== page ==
[IMGCAP(1)]It’s no secret the accounting profession and the broader business environment are dramatically changing. The issue is how to adapt to all the changes. How are everyday accountants supposed to successfully pivot?
The very idea of a pivot inspires ideas of dramatic and sudden change, but that’s simply not feasible for most individuals working in the profession. Client requirements for public accountants, reporting and management duties for the accounting industry, and the development of curriculum and academic content for academic professionals dominate the time and focus of accountants working in public practice, industry and academia. Pivoting sounds nice, but most working professionals cannot suddenly drop everything and realign their careers.
Analytics, sustainability information and the increased focus on corporate governance, market performance and financial returns for investors have created an environment of challenges and opportunities. Organizations from the top down are increasingly focused on nonfinancial information, and nontraditional sources of information such as big data and social media analytics, to provide insights into how best to manage the organization moving forward. Analytics and effectively leveraging information to improve managerial decision making are rapidly emerging as an area of growth for organizations and practitioners. Embracing these challenges cannot be effectively accomplished within existing frameworks, policies and procedures. The business landscape has evolved and demands more quantitative data, both financial and non-financial, from the accounting profession. Clearly, a pivot is already underway within the profession.
Accountants, whether they’re employed in industry or public practice, must pivot to embrace these emerging areas while retaining competency in tax, attestation and assurance services. This is perhaps the most important aspect of the accounting pivot—in order to effectively and realistically pivot, it must be done incrementally. Learning new skills, such as driving, learning to swim, or learning to cook a new recipe, does not require people to stop performing their existing skills. But in the context of professional development, this truth is often overlooked. While practitioners need to develop new skills and lines of business, their current competencies and areas of expertise should not be left to atrophy.
Pivoting, in the realm of professional and business development, requires a nuanced examination of what exactly a pivot represents for accounting professionals and business mindsets at large. Every practitioner, organization and industry is different, of course, and must be examined on a case-by-case basis, but there are several themes and approaches that can be applied across organizational lines.
To effectively pivot, the first critical step is for the accounting practitioner to have a goal or roadmap. Whether this goal is to make partner at a firm, move up in the organizational hierarchy, get tenure, or simply present at an upcoming conference, the same criteria apply. This goal must be reasonable, applicable to the profession and the individual practitioner, and be something that can complement an existing skill or competency.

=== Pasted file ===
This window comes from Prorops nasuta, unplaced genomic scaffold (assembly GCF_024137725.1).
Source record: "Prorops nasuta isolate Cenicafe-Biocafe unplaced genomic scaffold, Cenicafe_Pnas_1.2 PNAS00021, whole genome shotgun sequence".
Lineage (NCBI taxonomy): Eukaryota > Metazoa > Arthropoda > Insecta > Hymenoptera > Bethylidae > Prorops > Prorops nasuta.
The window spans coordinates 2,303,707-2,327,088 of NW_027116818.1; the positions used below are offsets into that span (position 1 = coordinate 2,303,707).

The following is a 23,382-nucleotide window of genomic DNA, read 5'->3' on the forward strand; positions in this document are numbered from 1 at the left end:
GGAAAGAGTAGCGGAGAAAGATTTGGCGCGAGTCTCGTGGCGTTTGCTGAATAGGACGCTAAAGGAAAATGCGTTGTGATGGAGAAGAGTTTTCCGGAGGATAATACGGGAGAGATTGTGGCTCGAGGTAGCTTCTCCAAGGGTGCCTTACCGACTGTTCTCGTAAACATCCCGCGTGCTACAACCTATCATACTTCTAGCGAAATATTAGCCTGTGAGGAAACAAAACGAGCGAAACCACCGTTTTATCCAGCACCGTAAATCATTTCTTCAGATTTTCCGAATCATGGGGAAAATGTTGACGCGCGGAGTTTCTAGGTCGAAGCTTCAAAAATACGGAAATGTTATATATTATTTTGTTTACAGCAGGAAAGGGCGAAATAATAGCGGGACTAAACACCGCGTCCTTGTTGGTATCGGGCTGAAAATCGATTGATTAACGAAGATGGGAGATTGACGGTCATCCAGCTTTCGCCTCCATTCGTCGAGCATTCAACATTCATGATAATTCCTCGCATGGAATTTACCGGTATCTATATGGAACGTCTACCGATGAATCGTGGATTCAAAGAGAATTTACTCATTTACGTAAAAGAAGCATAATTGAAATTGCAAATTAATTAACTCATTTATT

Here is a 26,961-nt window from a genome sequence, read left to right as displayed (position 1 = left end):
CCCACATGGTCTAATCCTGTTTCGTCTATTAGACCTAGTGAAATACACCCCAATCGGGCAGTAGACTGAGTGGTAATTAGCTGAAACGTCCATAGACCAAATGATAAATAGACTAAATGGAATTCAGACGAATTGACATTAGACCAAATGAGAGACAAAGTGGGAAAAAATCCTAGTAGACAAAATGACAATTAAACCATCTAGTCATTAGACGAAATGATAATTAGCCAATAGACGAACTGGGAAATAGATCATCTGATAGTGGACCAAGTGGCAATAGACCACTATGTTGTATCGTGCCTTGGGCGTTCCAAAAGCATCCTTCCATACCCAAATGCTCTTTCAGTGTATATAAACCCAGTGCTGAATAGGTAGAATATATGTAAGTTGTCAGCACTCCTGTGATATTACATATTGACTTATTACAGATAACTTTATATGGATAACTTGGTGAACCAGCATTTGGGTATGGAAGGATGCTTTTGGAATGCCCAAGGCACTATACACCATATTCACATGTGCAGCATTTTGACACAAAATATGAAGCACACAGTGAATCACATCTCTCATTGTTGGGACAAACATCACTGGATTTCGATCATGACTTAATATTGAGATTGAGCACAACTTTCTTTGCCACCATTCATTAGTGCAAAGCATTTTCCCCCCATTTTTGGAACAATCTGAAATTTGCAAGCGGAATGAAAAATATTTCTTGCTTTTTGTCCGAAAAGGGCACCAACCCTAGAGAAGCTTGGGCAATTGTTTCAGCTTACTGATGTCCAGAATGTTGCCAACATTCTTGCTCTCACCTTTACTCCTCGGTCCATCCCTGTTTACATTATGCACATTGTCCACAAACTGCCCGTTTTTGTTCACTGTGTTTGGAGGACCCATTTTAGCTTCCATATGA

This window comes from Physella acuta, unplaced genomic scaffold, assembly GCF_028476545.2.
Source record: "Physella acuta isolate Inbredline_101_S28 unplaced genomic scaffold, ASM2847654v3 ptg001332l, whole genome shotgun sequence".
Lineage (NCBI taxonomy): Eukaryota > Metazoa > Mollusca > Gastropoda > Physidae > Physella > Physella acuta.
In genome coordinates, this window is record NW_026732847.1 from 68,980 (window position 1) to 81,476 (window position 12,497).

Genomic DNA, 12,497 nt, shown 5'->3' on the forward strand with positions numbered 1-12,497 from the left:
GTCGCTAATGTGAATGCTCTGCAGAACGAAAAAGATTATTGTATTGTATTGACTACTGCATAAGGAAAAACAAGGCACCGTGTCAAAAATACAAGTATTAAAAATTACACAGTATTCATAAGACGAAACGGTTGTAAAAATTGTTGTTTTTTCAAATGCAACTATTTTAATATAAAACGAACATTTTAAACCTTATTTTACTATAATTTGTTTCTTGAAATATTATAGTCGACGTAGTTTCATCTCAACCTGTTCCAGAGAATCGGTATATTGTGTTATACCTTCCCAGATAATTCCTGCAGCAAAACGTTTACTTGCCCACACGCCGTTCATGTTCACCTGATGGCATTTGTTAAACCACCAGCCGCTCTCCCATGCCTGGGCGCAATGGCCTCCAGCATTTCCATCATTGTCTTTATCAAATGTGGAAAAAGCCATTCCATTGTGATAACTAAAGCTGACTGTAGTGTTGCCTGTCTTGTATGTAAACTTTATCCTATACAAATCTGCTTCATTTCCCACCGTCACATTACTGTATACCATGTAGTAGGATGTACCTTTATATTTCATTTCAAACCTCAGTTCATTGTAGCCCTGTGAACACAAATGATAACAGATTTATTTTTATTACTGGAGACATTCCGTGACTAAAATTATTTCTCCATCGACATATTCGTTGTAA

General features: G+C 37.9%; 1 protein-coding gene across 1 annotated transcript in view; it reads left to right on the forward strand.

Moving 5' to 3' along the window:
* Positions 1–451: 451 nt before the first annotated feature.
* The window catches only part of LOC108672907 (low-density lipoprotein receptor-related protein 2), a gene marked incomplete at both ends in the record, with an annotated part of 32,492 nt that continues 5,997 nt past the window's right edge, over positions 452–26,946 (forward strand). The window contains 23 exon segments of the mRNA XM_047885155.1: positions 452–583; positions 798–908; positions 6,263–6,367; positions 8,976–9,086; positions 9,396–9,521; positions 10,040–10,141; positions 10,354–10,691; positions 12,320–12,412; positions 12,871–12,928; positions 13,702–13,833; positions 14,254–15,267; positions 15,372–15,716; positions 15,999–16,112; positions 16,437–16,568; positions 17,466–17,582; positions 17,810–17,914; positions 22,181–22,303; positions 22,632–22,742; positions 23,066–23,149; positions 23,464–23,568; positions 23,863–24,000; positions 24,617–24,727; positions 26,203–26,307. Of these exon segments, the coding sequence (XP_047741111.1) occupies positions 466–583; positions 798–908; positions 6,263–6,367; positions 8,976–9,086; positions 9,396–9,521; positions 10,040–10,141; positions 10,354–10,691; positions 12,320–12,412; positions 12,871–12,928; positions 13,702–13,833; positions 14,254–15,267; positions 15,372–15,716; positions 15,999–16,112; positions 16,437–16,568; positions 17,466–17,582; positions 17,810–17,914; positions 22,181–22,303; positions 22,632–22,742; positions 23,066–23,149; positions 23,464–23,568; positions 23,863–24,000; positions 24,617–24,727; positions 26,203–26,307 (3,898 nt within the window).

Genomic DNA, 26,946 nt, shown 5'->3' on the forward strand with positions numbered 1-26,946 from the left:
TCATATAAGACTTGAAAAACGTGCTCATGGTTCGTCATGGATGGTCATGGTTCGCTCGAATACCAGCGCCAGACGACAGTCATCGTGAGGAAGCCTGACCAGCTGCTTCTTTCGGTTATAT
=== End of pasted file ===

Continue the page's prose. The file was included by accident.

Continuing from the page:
Second, after this goal has been developed and compared against a framework of relevant professional goals, the action steps to achieve it have to be compiled. This is a step that is too often overlooked or minimized in importance during a professional pivot. Without a logical roadmap or list of tasks, the odds of accomplishing a substantive goal—not to mention a professional pivot—decrease dramatically.
In addition to creating the list of tasks and objectives relevant to acquiring a re-envisioned competency, it is also necessary to create a method of keeping this list on the front burner. Depending on the specific preference of the accounting practitioner, this system may be as simple as multicolored Post-It notes, a mobile app set to remind you of certain things at certain times, or a list that is kept in your office and at home for daily review. The specific method is less important than the fact that a reminder system exists.
Third, and arguably the most important theme from a psychological perspective, is to recognize that an accounting pivot will take time, effort and dedication. With the dramatic changes that have transformed, and continue to buffet, the accounting profession, the evolution and pivot of accounting is well underway. Accounting professionals must be willing to embrace these changes, be proactive in addressing the ramifications of these changes, and take appropriate professional action to develop relevant new competencies.
Put simply, an accounting pivot has already begun, and accounting practitioners must position themselves to effectively leverage both their existing skills and the ability to acquire ones of emerging importance. The trends are relatively clear: tools and technology exist to make learning and maintaining new skills more convenient than ever before, and the marketplace is in need of proactive, engaged, and quantitatively oriented professionals. Accountants can and should embrace these opportunities, pivot incrementally, and further develop into a role as strategic business partner.
Sean Stein Smith is an assistant professor at Rutgers University, is a member of the AICPA National CPA Financial Literacy Commission, and serves on the NJCPA Content Advisory Board. He can be contacted at firstname.lastname@example.org.
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